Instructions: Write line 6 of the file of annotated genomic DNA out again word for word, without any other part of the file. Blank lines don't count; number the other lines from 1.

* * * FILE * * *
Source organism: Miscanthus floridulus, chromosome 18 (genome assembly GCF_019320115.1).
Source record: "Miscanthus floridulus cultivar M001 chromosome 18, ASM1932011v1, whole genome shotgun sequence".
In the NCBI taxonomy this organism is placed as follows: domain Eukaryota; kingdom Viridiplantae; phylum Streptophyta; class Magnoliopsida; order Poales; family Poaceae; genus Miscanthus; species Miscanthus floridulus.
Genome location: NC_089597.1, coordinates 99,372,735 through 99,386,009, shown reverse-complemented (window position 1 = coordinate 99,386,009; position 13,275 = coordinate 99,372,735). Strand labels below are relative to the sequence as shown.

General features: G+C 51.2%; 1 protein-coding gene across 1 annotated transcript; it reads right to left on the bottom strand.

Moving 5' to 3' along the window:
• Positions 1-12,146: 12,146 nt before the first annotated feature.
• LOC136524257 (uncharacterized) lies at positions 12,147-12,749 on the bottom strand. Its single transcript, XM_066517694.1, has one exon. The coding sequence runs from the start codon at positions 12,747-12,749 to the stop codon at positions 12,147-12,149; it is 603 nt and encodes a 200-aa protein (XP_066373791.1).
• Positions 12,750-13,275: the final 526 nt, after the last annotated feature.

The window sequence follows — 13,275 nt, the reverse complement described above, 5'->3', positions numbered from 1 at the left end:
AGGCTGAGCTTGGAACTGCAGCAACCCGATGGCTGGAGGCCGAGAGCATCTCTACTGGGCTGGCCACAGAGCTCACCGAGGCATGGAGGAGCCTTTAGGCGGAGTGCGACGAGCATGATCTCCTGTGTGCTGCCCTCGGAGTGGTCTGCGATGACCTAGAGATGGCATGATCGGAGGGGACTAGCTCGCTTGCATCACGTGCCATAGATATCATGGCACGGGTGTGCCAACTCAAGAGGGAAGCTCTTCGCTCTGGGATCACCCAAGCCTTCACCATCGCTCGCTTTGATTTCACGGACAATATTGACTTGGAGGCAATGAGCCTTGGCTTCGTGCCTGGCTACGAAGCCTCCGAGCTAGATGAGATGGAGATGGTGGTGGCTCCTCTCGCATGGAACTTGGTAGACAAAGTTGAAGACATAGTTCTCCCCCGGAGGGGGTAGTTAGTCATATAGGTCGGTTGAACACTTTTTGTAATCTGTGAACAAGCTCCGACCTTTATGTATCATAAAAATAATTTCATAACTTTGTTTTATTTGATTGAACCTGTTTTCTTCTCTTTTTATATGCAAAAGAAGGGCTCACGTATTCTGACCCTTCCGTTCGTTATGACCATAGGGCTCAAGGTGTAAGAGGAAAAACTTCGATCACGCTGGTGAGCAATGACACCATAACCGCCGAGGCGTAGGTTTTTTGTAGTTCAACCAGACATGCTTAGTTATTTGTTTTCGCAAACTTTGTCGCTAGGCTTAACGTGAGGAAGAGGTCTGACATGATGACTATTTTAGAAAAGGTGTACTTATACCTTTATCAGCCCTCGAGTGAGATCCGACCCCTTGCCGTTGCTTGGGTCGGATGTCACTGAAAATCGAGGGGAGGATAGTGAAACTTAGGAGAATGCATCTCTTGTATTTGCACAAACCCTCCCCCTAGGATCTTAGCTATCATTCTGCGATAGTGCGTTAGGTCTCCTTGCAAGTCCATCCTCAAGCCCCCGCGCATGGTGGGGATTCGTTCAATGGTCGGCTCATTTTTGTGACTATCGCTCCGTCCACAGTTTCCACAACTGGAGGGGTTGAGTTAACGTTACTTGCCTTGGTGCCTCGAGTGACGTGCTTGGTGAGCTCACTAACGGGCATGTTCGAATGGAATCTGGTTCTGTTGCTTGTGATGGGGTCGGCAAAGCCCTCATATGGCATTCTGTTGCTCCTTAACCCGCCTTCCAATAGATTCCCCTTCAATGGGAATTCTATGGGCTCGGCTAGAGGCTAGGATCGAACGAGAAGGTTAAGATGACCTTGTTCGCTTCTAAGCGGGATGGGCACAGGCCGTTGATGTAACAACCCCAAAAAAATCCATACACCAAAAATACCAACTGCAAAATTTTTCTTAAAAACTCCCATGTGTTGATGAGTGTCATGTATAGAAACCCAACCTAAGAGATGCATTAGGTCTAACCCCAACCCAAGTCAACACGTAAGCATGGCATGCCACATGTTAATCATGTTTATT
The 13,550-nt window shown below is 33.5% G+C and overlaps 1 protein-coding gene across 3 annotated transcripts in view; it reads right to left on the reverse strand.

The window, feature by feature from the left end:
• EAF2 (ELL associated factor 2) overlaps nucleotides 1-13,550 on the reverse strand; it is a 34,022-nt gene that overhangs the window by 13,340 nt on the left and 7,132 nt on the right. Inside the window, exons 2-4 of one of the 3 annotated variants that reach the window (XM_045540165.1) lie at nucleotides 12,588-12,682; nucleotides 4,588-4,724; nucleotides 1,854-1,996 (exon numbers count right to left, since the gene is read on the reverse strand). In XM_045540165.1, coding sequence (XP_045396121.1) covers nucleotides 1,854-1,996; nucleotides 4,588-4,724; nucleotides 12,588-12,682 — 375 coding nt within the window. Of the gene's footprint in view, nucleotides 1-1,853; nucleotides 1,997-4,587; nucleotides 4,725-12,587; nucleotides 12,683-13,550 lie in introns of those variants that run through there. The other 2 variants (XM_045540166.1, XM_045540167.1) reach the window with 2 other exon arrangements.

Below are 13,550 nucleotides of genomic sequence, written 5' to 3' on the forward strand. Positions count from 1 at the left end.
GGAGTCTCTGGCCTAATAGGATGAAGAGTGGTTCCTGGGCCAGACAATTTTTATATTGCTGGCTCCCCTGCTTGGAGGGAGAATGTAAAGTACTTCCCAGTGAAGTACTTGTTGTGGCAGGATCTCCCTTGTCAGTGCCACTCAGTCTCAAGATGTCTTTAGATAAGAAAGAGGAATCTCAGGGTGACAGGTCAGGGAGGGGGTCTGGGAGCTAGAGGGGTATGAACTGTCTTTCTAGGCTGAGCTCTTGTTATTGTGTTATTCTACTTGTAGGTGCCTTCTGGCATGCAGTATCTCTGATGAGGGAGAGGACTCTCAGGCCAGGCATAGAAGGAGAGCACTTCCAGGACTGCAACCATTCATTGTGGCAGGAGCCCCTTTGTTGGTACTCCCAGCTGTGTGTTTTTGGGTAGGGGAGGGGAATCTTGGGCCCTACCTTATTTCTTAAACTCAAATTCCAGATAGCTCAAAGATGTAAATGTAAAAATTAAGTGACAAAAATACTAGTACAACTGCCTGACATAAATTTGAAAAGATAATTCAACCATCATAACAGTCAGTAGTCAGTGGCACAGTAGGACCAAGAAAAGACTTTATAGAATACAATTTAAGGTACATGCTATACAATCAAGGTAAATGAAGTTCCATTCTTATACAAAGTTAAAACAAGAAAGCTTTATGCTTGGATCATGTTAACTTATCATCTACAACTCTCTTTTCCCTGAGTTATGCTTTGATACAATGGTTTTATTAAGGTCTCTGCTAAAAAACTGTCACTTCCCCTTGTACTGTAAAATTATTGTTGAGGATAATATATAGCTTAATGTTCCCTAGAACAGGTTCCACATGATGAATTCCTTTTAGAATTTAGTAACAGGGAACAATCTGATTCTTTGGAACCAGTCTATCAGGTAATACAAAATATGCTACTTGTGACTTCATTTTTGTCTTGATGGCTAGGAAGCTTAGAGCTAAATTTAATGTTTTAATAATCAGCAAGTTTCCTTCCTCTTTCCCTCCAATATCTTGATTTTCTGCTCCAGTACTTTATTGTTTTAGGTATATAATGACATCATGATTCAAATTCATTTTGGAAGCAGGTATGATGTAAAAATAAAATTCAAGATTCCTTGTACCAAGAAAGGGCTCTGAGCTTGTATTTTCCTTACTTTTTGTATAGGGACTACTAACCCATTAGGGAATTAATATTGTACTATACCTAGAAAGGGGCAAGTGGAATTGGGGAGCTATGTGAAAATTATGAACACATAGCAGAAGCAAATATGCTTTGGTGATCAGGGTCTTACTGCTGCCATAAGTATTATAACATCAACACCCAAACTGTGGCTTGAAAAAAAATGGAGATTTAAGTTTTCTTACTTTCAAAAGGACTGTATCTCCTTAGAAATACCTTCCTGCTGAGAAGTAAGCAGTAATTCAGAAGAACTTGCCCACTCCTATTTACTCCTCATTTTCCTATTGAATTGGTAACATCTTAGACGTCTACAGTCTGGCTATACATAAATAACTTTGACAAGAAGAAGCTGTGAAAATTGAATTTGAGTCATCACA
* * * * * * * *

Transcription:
Moving 5' to 3' along the window: